Therefore, China is unlikely to withdraw after a few rounds of talks. It would seek higher levels of engagement. Simultaneously, there is a propaganda game being played out by the Global Times, led by its editor Hu Xijin. It continues to project Chinese military and economic superiority as also its determination to expand options, unless India adheres to its advice on multiple issues, mostly against challenging China on the global stage.

The offensive by the Chinese propaganda machinery is backed by pro- China elements within, seeking to enhance pressure on the government to approach China at the highest level for a resolution, an action India is not keen to rush into. In some cases, satellite imagery is displayed with imagined LAC and Chinese deployment. On occasions, Indian camps are marked as Chinese. TV anchors indulge in war-mongering and term every disengagement as a victory, rather than as an indicator of reducing tensions.

The political slugfest within India is not about China intruding into Indian territory but questioning the government for its comments and actions. The opposition blames the government, while the government accuses the opposition for its poor handling of similar incursions and accepting loss of territory in earlier instances. In the bargain, China is not criticised for its unilateral actions, including perpetrating violence at Galwan. This political slugfest impacts soldiers who battled China in earlier wars and skirmishes as also those battling them now, all with equal bravery. Political parties in their desire to challenge one another appear to have ignored them.

Modalities of disengagement would be discussed at multiple levels, some accepted, some contested. Territorial claims would continue being raised. Disengagement and pull back would be slow due to conducive weather. Implementation and verification would take time. Political talks may be held at some stage. Trust deficit created by Galwan would slow actions as neither side desires an escalation. Lack of projection of the standoff and non-disclosure of casualties in local Chinese media implies it is not building internal war hysteria for enhancing its current levels of incursions to levels of war.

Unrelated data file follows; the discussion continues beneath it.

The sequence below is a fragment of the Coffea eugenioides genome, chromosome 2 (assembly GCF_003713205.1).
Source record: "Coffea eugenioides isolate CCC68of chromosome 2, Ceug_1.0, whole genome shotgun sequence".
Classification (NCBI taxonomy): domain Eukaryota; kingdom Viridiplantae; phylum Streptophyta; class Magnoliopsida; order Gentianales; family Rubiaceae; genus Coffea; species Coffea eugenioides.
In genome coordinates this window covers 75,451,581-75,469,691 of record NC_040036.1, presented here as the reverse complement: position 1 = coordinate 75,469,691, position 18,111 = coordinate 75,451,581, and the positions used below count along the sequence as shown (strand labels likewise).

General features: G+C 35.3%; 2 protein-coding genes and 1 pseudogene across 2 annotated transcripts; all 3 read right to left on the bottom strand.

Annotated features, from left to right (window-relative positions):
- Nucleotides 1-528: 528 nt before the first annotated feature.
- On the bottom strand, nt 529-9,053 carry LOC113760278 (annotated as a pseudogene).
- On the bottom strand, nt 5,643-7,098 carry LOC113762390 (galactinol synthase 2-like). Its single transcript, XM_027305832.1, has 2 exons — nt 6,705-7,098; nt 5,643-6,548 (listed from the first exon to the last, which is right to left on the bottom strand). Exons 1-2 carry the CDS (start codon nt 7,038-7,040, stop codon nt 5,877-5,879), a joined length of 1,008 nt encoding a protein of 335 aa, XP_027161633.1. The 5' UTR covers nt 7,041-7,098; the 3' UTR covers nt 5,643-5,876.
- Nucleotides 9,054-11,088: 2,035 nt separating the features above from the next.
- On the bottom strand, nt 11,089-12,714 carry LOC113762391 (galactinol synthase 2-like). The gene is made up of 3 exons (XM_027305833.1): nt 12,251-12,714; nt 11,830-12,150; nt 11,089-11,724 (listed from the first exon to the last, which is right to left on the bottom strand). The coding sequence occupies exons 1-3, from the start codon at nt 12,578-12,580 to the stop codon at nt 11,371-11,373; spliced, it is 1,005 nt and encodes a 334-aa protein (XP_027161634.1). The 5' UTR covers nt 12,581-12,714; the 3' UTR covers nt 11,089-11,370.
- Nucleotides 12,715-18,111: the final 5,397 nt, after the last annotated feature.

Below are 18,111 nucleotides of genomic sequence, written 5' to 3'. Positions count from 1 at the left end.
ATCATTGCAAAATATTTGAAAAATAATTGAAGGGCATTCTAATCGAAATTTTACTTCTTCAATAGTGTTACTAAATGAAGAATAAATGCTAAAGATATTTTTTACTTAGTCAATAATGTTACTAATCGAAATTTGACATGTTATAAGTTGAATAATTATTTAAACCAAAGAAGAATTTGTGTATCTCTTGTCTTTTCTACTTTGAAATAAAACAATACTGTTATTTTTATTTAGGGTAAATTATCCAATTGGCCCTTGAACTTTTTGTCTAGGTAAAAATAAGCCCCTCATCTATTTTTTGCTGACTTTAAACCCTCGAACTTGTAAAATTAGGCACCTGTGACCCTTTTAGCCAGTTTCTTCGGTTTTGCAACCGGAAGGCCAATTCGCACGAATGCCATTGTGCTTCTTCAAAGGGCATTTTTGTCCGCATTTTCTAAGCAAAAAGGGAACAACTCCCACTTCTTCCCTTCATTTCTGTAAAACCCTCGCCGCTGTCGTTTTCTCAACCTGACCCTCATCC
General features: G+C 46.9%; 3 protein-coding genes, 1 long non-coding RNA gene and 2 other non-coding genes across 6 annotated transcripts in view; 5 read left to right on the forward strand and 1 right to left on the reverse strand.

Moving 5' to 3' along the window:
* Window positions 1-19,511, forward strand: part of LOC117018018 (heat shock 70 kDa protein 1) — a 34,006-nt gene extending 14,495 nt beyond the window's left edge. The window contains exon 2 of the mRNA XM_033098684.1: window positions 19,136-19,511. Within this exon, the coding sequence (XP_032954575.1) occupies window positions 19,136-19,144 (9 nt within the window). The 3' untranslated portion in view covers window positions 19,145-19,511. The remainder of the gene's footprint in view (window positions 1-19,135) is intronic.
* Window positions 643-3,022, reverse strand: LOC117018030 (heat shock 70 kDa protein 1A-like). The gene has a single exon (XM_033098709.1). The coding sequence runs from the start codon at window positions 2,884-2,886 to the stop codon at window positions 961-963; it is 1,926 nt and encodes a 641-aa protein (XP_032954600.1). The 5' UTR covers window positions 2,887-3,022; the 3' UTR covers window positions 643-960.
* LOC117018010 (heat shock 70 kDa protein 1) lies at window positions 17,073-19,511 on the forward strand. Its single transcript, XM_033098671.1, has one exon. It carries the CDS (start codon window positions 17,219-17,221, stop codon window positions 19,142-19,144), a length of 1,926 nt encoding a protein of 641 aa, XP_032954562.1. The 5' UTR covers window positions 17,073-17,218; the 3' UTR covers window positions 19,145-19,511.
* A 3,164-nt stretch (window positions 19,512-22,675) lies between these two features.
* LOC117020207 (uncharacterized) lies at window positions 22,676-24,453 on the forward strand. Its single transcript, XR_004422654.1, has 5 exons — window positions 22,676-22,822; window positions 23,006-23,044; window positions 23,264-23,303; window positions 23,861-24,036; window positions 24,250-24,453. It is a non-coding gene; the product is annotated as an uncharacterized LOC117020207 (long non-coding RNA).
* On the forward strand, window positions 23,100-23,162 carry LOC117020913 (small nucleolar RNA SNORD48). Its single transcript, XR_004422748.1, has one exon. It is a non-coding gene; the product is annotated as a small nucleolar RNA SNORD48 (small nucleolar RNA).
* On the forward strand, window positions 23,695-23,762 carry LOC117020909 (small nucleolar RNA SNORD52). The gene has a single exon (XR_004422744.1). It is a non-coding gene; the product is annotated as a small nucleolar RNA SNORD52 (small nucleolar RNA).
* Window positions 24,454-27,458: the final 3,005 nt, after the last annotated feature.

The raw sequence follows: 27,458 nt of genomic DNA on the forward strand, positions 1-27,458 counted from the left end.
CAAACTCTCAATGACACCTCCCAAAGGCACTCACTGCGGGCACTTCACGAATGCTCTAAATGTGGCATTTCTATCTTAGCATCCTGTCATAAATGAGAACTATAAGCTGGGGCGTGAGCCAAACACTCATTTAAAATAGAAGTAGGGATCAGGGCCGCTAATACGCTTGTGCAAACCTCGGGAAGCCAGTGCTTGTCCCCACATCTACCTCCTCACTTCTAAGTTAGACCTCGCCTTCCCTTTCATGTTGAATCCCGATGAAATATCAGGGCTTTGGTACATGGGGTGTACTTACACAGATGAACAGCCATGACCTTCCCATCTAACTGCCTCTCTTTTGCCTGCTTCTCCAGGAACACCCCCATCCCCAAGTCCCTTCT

This may change with time. It is presently enhancing pressure on India, below levels of war, hoping India blinks and seeks a compromise. India has thus far refused to bend. Over-projection of the current scenario, creating war hysteria, especially when talks for disengagement are progressing, lead to an environment of winning and losing, adding to stumbling blocks in progress of talks. No nation desires to display an impression of retreating from its positions, especially under pressure, least of all China.

Talks, disengagement and moving back to pre-incursion positions are slow, deliberate steps, which can only be successfully implemented in an aura of trust with impartial media coverage. While the government has taken political parties into confidence, it avoids making statements which could offset multiple levels of dialogue and continuing disengagements. This has historically been a national policy; however, demands for statements are on the rise. Politically, discussions and dissections should be done once the crisis ends. Till it continues, the national polity must present a united front. While individuals cannot be stopped, the media needs to be sensitive in its discussions.

(The writer is a retired Major-General of the Indian Army)